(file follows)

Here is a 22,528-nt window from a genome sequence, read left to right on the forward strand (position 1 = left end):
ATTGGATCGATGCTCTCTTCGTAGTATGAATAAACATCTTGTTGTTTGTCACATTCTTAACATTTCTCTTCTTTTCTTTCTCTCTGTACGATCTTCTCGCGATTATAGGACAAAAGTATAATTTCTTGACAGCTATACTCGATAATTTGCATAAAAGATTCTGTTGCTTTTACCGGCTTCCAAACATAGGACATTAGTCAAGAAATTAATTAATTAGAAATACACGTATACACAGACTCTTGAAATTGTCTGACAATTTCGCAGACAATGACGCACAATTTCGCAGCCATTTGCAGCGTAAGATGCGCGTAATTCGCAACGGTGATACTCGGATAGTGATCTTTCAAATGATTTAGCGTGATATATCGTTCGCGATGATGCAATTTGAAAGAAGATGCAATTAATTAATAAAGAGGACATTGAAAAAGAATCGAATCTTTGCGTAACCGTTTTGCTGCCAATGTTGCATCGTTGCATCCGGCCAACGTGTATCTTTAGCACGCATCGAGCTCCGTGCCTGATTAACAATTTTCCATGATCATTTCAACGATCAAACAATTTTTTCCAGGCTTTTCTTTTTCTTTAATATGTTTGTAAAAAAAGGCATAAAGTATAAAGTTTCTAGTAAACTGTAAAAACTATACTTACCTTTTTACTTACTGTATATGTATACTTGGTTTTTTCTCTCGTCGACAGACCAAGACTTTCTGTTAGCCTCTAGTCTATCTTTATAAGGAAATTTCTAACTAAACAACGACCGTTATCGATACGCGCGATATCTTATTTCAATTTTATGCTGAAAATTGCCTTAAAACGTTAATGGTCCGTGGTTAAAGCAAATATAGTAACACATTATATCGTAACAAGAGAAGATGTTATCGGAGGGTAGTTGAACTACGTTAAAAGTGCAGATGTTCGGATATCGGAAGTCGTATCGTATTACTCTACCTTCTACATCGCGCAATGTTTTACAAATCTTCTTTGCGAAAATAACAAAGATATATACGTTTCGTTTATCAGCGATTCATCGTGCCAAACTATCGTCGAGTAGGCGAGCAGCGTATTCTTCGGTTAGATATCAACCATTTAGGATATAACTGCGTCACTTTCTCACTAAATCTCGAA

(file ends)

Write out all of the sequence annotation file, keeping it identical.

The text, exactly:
Here is a 22,528-nt window from a genome sequence, read left to right on the forward strand (position 1 = left end):
ATTGGATCGATGCTCTCTTCGTAGTATGAATAAACATCTTGTTGTTTGTCACATTCTTAACATTTCTCTTCTTTTCTTTCTCTCTGTACGATCTTCTCGCGATTATAGGACAAAAGTATAATTTCTTGACAGCTATACTCGATAATTTGCATAAAAGATTCTGTTGCTTTTACCGGCTTCCAAACATAGGACATTAGTCAAGAAATTAATTAATTAGAAATACACGTATACACAGACTCTTGAAATTGTCTGACAATTTCGCAGACAATGACGCACAATTTCGCAGCCATTTGCAGCGTAAGATGCGCGTAATTCGCAACGGTGATACTCGGATAGTGATCTTTCAAATGATTTAGCGTGATATATCGTTCGCGATGATGCAATTTGAAAGAAGATGCAATTAATTAATAAAGAGGACATTGAAAAAGAATCGAATCTTTGCGTAACCGTTTTGCTGCCAATGTTGCATCGTTGCATCCGGCCAACGTGTATCTTTAGCACGCATCGAGCTCCGTGCCTGATTAACAATTTTCCATGATCATTTCAACGATCAAACAATTTTTTCCAGGCTTTTCTTTTTCTTTAATATGTTTGTAAAAAAAGGCATAAAGTATAAAGTTTCTAGTAAACTGTAAAAACTATACTTACCTTTTTACTTACTGTATATGTATACTTGGTTTTTTCTCTCGTCGACAGACCAAGACTTTCTGTTAGCCTCTAGTCTATCTTTATAAGGAAATTTCTAACTAAACAACGACCGTTATCGATACGCGCGATATCTTATTTCAATTTTATGCTGAAAATTGCCTTAAAACGTTAATGGTCCGTGGTTAAAGCAAATATAGTAACACATTATATCGTAACAAGAGAAGATGTTATCGGAGGGTAGTTGAACTACGTTAAAAGTGCAGATGTTCGGATATCGGAAGTCGTATCGTATTACTCTACCTTCTACATCGCGCAATGTTTTACAAATCTTCTTTGCGAAAATAACAAAGATATATACGTTTCGTTTATCAGCGATTCATCGTGCCAAACTATCGTCGAGTAGGCGAGCAGCGTATTCTTCGGTTAGATATCAACCATTTAGGATATAACTGCGTCACTTTCTCACTAAATCTCGAA